His house and Athenian Hall are included in the Brownington Village Historic District, listed on the National Register of Historic Places (NRHP).
Alexander Lucius Twilight was born September 23, 1795, at Corinth, Vermont. Both his parents were free and mixed race, of African and English descent. It is unknown if they were born free; they were likely descendants of African slaves and English ancestors. His father Ichabod Twilight was a Revolutionary War veteran. His mother Mary was described as 'white' or 'light-skinned,' implying she was of partial African descent. His parents were both listed in the Corinth town history as “the first negroes to settle in Corinth.”
Starting around 1802 when he was eight years old, Twilight worked for a neighboring farmer in Corinth. Working from an early age was typical of working-class children of his era. For the next 12 years he read, studied, and learned mathematics while working in various farm labor positions.
Twilight enrolled in Randolph’s Orange County Grammar School in 1815 at the age of 20. From 1815 to 1821, he completed all secondary school courses as well as the first two years of a college-level curriculum. He enrolled in Middlebury College in 1821, where he graduated in 1823 with a bachelor's degree. He was the first known African American to receive a degree from an American institution of higher learning. This did not become widely known until 1826, when Amherst College awarded a bachelor's degree to Edward Jones and claimed that he was the first African American to earn the degree.
Twilight studied for the ministry with the Congregational Church and served several Congregational churches. His career was in ministry and education, fields which were considered closely allied. His first job was teaching in Peru, New York.
While continuing to teach, Twilight studied theology, the church and the ministry. He occasionally led worship services and preached. The Champlain Presbytery of Plattsburgh licensed him to preach.
Twilight taught for four years in Peru, then moved to Vergennes, Vermont in 1828 to teach during the week and hold services on weekends in Waltham and Ferrisburg.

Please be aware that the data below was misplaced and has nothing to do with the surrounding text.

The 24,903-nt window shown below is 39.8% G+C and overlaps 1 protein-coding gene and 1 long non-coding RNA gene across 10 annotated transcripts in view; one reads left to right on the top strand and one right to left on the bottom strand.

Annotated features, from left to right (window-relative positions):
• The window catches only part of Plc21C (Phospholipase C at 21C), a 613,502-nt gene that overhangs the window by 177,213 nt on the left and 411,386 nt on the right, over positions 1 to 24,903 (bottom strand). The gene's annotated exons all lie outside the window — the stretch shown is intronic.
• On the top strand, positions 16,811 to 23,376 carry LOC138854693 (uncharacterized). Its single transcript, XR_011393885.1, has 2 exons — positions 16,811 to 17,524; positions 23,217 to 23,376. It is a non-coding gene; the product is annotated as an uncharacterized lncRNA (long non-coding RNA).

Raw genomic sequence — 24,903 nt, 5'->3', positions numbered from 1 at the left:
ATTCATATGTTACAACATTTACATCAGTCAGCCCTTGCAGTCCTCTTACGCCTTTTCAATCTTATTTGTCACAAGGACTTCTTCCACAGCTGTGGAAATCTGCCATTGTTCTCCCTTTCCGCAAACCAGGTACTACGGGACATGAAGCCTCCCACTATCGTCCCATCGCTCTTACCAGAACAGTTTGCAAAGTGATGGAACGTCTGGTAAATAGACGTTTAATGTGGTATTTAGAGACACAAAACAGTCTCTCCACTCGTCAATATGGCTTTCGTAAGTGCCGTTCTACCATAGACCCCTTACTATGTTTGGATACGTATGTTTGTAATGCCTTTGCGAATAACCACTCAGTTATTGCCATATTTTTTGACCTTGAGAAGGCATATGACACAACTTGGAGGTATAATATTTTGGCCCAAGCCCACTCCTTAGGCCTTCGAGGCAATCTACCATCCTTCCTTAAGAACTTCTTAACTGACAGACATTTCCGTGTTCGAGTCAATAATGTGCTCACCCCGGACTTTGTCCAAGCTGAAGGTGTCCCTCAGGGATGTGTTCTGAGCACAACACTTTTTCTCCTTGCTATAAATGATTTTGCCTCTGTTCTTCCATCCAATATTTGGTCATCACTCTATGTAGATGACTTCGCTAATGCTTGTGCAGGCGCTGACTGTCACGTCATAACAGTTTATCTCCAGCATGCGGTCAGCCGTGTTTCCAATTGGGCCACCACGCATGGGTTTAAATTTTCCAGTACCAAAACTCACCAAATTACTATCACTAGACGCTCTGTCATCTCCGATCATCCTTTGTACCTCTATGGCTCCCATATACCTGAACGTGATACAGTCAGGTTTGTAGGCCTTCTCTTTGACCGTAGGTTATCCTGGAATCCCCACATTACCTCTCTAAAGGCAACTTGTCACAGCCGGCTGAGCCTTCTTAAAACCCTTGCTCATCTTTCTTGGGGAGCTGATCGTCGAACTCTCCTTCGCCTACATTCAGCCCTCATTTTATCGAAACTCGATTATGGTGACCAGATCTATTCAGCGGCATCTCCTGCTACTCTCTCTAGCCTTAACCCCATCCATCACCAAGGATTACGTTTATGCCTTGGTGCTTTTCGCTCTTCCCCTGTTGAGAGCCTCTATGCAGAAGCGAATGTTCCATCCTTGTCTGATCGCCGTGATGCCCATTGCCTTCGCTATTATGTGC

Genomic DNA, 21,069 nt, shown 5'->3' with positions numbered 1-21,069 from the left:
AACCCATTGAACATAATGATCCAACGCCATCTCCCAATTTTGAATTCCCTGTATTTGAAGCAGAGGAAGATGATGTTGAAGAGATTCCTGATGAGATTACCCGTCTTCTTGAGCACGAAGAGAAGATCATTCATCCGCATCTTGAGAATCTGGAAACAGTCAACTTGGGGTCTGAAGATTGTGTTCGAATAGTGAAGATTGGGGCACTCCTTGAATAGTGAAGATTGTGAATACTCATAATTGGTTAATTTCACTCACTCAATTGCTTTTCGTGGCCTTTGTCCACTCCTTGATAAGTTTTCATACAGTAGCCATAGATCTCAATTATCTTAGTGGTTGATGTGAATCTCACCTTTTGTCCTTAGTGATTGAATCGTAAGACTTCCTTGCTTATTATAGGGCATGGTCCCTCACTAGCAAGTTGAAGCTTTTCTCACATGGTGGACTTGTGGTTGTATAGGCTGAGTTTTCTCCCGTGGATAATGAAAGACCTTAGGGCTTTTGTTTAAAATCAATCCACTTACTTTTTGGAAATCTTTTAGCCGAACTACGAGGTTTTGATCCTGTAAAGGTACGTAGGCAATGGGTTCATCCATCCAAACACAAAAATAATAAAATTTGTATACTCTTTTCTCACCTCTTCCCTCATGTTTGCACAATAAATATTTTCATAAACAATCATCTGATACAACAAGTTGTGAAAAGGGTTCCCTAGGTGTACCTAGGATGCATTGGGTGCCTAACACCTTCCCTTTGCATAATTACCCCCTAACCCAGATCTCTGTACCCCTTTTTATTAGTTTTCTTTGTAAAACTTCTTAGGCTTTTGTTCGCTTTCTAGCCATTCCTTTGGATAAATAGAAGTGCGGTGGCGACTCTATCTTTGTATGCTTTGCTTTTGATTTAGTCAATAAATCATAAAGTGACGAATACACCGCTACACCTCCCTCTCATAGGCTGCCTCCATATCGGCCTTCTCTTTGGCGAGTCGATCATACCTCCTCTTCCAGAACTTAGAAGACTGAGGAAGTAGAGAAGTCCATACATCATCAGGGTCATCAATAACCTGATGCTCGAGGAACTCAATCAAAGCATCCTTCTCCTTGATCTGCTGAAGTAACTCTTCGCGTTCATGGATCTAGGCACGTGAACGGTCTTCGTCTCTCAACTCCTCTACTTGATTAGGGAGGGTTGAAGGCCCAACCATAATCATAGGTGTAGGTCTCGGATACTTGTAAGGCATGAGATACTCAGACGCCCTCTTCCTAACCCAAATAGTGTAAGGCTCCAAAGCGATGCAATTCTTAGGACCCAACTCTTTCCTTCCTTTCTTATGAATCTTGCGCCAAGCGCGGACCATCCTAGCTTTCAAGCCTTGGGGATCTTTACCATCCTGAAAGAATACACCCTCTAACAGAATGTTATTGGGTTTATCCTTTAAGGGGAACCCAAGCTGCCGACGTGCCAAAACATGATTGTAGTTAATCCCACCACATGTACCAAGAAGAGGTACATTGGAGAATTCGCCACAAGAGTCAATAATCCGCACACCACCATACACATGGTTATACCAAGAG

In 1829 Twilight was hired as principal of the Orleans County, Vermont Grammar School in Brownington, the only secondary school in a two-county area. He also served as minister of the Congregational Church, building a house for his family shortly after arrival, which still stands.
Wanting to ensure a place for students from out of town, from 1834-1836 Twilight designed, raised funds for, and had built a massive four-story granite building which he called Athenian Hall. The first granite public building in Vermont, it served as a dormitory for the co-educational school, also known as the Brownington Academy. Both his home and Athenian Hall are today part of a recognized historic district listed on the National Register of Historic Places.
In 1836, Twilight was elected to the Vermont General Assembly, becoming the first African American to be elected to a state legislature.
He left his job as headmaster in 1847.
After his death on June 19, 1857, Twilight was buried in the churchyard in Brownington.
From 1825 to 1829, Twilight worked as a teacher in Peru, New York, There Twilight, 31, married Mercy Ladd Merrill in 1826. Born in Unity, New Hampshire to a family of means, she was about 21 or 22.
After they came to Brownington and built a house, they used the second floor to house students who needed a place to board for school.Alexander Twilight House (1830), still stands across the street from Athenian Hall. Today it serves as headquarters for the Orleans County Historical Society. It is within the Historic District listed on the National Register of Historic Places (NRHP).
Athenian Hall (1834–36) is now operated by the Orleans County Historical Society as the Old Stone House Museum, and anchors the Historic District of Brownington. It was the first granite public building in Vermont.
Howard Frank Mosher, wrote about the Stone House in Vermont Life Magazine, Autumn 1996:
"I like the way the Stone House still looms up on that hilltop, where the wind blows all the time. There it sits, unshaken and monolithic, as I write this sentence and as you read it, every bit as astonishing today as the day it was completed. What a tribute to the faith of its creator, the Reverend Alexander Twilight: scholar, husband, teacher, preacher, legislator, father-away-from-home to nearly 3,000 boys and girls, an African American and a Vermonter of great vision, whose remains today lie buried in the church-yard just up the maple-lined dirt road from his granite school, in what surely was, and still is, one of the last best places anywhere."Alexander Twilight Hall at his alma mater Middlebury College was named in his honor.
The Alexander Twilight Auditorium at Lyndon State College is named for Twilight.
The Aspire Alexander Twilight College Preparatory Academy in Sacramento, California was named for Twilight. It opened in Fall 2009.